Now, on to a few quick updates about what’s to come the rest of this month as well as in November!

I have been in a bit of a writing slump, mainly due to health/sleep issues. I have also been very focused on starting off my current weight loss journey and this new diet I’m on is working…and completely kicking my butt! 😛 However, as I am improving my body and health, I am also aiming to improve my blogging (particularly my reviewing!) and reading as well. It’s been a bit since my last review, but I have many in the works that will be coming very soon for you guys!

Here’s just some of what you can expect to see during the coming weeks:

 

 

 

The Dark Lord Clementine by Sarah Jean Horwitz

House of Salt and Sorrows by Erin A. Craig

The Doll Factory by Elizabeth Macneal

The Escape Room by Megan Goldin

The Monster of Elendhaven by Jennifer Giesbrecht

The Bone Houses by Emily Lloyd-Jones

Sky in the Deep by Adrienne Young

Sorcery of Thorns by Margaret Rogerson

A Court of Thorns and Roses by Sarah J. Maas

The Graveyard Book by Neil Gaiman

Also, since I did not find out about the O.W.L.s Magical Readathon until it had passed, I was only able to do the N.E.W.T.s Magical Readathon. So I am planning to have my own little O.W.L.s Readathon during November so I can officially complete my studies at Hogwarts for the year! I’ll have my TBR for it posted at the beginning of the month. And if any of you feel up for a readathon, feel free to join me! 😀

Thank you all again for being so amazing ❤

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Top 10 Tuesday – October 15th, 2019

toptentuesday

Happy Tuesday, everyone! It’s time for another Top 10 Tuesday list. This is an original weekly blog meme created over at The Broke and the Bookish, and it is now hosted by Jana from That Artsy Reader Girl. Each week, there is a new bookish topic for bloggers to create a list about. If you want to know more about Top 10 Tuesday, click here!

This week’s Top 10 Tuesday topic is the top ten books that you think have extraordinary titles. I have interpreted this prompt as I am meant to choose titles that truly stand out among the vast sea of novels. The titles I have picked out are ones that I find beautiful, unique, and very enticing. These ten are books that have some sort of impact on me just from reading the titles, which make me want to know more about them.

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A Constellation of Vital Phenomena by Anthony Marra

Thirteen Doors, Wolves Behind Them All by Laura Ruby

All the Light We Cannot See by Anthony Doerr

All That Is Solid Melts into Air by Darragh McKeon

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The Smell of Other People’s Houses by Bonnie-Sue Hitchcock

2 A.M. at The Cat’s Pajamas by Marie-Helene Bertino

Down Among the Sticks and Bones by Seanan McGuire

Beasts of Extraordinary Circumstance by Ruth Emmie Lang

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The Long Way to a Small, Angry Planet by Becky Chambers

The Motion of Puppets by Keith Donohue

What book titles do you think are extraordinary? What do you think of these ones I’ve picked out? Let me know in the comments!

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Blog Tour: Naked Mole Rat Saves the World by Karen Rivers

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Hey everyone! Today’s post is part of the blog tour for an upcoming middle grade fantasy novel, Naked Mole Rat Saves the World by Karen Rivers. Below, you can find some basic information on the book and the author as well as an exclusive early excerpt from the book itself. And if you like what you see, make sure to check out the novel when it releases on October 15th!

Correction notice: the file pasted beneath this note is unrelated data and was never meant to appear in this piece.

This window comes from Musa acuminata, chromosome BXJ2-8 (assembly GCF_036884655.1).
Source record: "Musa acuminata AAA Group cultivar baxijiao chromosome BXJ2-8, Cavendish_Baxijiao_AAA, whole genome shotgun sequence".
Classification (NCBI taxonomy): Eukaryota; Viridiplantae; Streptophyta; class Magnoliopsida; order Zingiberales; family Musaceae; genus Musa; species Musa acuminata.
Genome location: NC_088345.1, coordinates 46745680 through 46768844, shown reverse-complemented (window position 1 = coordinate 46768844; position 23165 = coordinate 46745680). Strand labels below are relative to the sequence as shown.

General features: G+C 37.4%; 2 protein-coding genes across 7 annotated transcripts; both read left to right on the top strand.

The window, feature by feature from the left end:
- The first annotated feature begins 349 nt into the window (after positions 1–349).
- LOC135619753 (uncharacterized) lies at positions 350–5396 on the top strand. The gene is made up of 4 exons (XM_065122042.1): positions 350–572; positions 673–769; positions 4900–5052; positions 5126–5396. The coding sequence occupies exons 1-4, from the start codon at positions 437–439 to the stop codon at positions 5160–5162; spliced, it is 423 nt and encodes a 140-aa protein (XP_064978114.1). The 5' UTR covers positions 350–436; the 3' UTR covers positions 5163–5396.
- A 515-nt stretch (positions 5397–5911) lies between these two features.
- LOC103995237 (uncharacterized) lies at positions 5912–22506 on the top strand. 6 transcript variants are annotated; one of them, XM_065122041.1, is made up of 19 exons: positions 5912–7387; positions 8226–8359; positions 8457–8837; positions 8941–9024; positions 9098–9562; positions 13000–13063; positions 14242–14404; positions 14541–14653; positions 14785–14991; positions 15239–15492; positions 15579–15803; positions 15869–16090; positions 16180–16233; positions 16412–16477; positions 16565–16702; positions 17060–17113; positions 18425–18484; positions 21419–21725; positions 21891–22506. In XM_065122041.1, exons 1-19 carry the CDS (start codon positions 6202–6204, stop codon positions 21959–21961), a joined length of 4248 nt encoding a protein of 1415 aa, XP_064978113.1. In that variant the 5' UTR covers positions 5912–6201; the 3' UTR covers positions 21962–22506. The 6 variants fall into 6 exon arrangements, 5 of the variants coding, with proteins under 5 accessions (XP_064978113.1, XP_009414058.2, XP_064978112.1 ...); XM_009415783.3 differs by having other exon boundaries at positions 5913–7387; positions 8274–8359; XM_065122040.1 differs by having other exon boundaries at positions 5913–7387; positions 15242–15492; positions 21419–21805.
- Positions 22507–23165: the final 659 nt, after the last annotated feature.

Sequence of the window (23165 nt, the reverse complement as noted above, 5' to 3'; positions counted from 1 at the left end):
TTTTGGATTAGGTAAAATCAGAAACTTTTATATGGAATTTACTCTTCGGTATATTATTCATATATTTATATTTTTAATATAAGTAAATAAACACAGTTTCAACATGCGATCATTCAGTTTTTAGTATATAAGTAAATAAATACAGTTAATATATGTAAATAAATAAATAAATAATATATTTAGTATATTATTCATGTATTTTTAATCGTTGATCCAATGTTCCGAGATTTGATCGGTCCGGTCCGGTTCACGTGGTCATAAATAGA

Book Info:

nakedmoleratsavestheworldNaked Mole Rat Saves the World by Karen Rivers

Date Published: October 15th, 2019

Publisher: Algonquin Young Readers

Pages: 304 pages

Links: Goodreads | Amazon | Book Depository

Can Kit’s super-weird superpower save her world?

Kit-with-a-small-k is navigating middle school with a really big, really strange secret: When she’s stressed, she turns into a naked mole rat.

It first happened after kit watched her best friend, Clem, fall and get hurt during an acrobatic performance on TV. Since then, the transformations keep happening—whether kit wants them to or not. Kit can’t tell Clem about it, because after the fall, Clem just hasn’t been herself. She’s sad and mad and gloomy, and keeping a secret of her own: the real reason she fell.

A year after the accident, kit and Clem still haven’t figured out how to deal with all the ways they have transformed—both inside and out. When their secrets come between them, the best friends get into a big fight. Somehow, kit has to save the day, but she doesn’t believe she can be that kind of hero. Turning into a naked mole rat isn’t really a superpower. Or is it?

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Book Excerpt:

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KIT’S MOM HAD A TATTOO THAT WOUND AROUND HER LEFT WRIST.

The ink was faded like something that had been washed so many times it had gotten thin and holey and was now just a blurry memory of black.

If you looked closely at the tattoo, you could see that the leafy, twining ink wound its way around three tiny, fancy letters—k and i and t—which stood for keep it together. It also spelled kit’s name, which was kit, not Kit, because when kit was a baby, her mom said she was much too small for capital letters. Back then she fit inside her mom’s two hands, a funny wrinkled thing that looked not-quite-ready to be alive, more like a hairless baby animal than a human being.